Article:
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Direct discrimination?

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Direct discrimination?

Direct discrimination?

The European Court of Justice (“ECJ”) has ruled that a business’ internal policy which prohibits the visible wearing of any political, philosophical or religious sign does not constitute direct discrimination.

Facts:

Ms Samira Achbita was employed as a receptionist by G4S Secure Solutions on 12 February 2003. At the time of Ms Achbita’s recruitment, G4S had a policy, albeit unwritten, that in the workplace employees were prohibited from visibly wearing anything that portrayed their political, philosophical or religious beliefs.

Ms Achbita is a Muslim and in April 2006 she informed G4S that she intended to wear an Islamic headscarf at work. Ms Achbita was informed that this was contrary to G4S’ policy as the company operated a “position of neutrality” during all contact with customers. After a period of leave, Ms Achbita again informed G4S of her intention to wear the headscarf when she returned to work on 15 May.

On 29 May 2006 G4S’ works council approved an amendment to the workplace regulations which stated that “employees are prohibited, in the workplace, from wearing any visible signs of their political, philosophical or religious beliefs and/or from engaging in any observance of such beliefs”.

Ms Achbita was dismissed on 12 June 2006 for her continued persistence in wearing the headscarf to work. Ms Achbita brought a challenge against her dismissal in the Belgian Court, The Hof van Cassatie.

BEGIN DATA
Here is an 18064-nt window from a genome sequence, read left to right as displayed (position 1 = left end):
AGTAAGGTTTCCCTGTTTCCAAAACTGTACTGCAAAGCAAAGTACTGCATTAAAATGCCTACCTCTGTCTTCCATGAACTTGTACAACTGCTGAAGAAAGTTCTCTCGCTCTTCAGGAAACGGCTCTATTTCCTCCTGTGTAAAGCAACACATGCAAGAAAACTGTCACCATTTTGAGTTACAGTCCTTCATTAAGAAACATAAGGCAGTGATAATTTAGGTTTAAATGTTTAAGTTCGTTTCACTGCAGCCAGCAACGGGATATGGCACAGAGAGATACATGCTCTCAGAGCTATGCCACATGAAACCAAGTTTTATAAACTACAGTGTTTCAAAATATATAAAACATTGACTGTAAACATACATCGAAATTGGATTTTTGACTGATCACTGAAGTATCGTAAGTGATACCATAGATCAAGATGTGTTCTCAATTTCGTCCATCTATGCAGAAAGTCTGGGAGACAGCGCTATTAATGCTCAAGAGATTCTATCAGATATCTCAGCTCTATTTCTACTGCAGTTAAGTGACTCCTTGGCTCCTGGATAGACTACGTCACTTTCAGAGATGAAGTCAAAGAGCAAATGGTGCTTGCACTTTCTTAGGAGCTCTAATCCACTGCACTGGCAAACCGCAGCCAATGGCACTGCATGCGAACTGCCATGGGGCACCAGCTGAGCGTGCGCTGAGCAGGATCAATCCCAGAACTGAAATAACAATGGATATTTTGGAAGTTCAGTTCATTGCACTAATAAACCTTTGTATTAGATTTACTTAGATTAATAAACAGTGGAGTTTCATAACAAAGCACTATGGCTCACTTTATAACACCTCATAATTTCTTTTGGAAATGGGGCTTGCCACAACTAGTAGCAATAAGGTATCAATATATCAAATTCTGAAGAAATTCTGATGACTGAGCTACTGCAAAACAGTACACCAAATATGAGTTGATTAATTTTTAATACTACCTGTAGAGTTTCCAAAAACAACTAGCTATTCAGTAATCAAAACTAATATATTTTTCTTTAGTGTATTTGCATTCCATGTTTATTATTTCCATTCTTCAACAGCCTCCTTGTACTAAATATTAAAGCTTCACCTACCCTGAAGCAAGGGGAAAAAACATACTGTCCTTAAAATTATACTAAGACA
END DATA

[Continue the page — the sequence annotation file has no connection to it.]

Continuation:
The Hof van Cassatie queried the interpretation of EU Directive 2000/78/EC, which establishes a general framework for equal treatment in employment and occupation. The Hof van Cassatie asked the ECJ for clarification as to whether Ms Achbita’s prohibition on wearing a headscarf at work constituted direct discrimination.

Ruling:

The ECJ noted that the principle of equal treatment means that there should be no direct or indirect discrimination on the grounds of religion. Although there is no definition of religion in the directive, the ECJ recognised that in accordance with the European Convention on Human Rights and the Charter of Fundamental Rights of the European Union, ‘religion’ includes both having religious beliefs and the manifestation of those beliefs in public.

The ECJ found that G4S’ policy against wearing visible signs of political, philosophical or religious beliefs in the workplace is applied to all employees in the same way, regardless of their beliefs. Such a policy therefore did not cause a difference of treatment based directly on the grounds of religion or belief and so Ms Achbita was not the subject of direct discrimination.

The ECJ noted that G4S’ policy could, however, indirectly discriminate if it could be proven that persons adhering to a particular religion or belief are placed at a particular disadvantage because of the policy. Such a policy would not amount to indirect discrimination if the policy could be objectively justified and if it could be shown that the policy was:

  • put in place for a legitimate aim; and
  • the means used to achieve the legitimate aim are appropriate and necessary.

The question will therefore be referred back to The Hof van Cassatie for the Belgian Court to determine whether, and to what extent, the policy can be objectively justified and whether the steps taken by G4S were appropriate and necessary.

For more information contact our employment team on 0345 070 6000.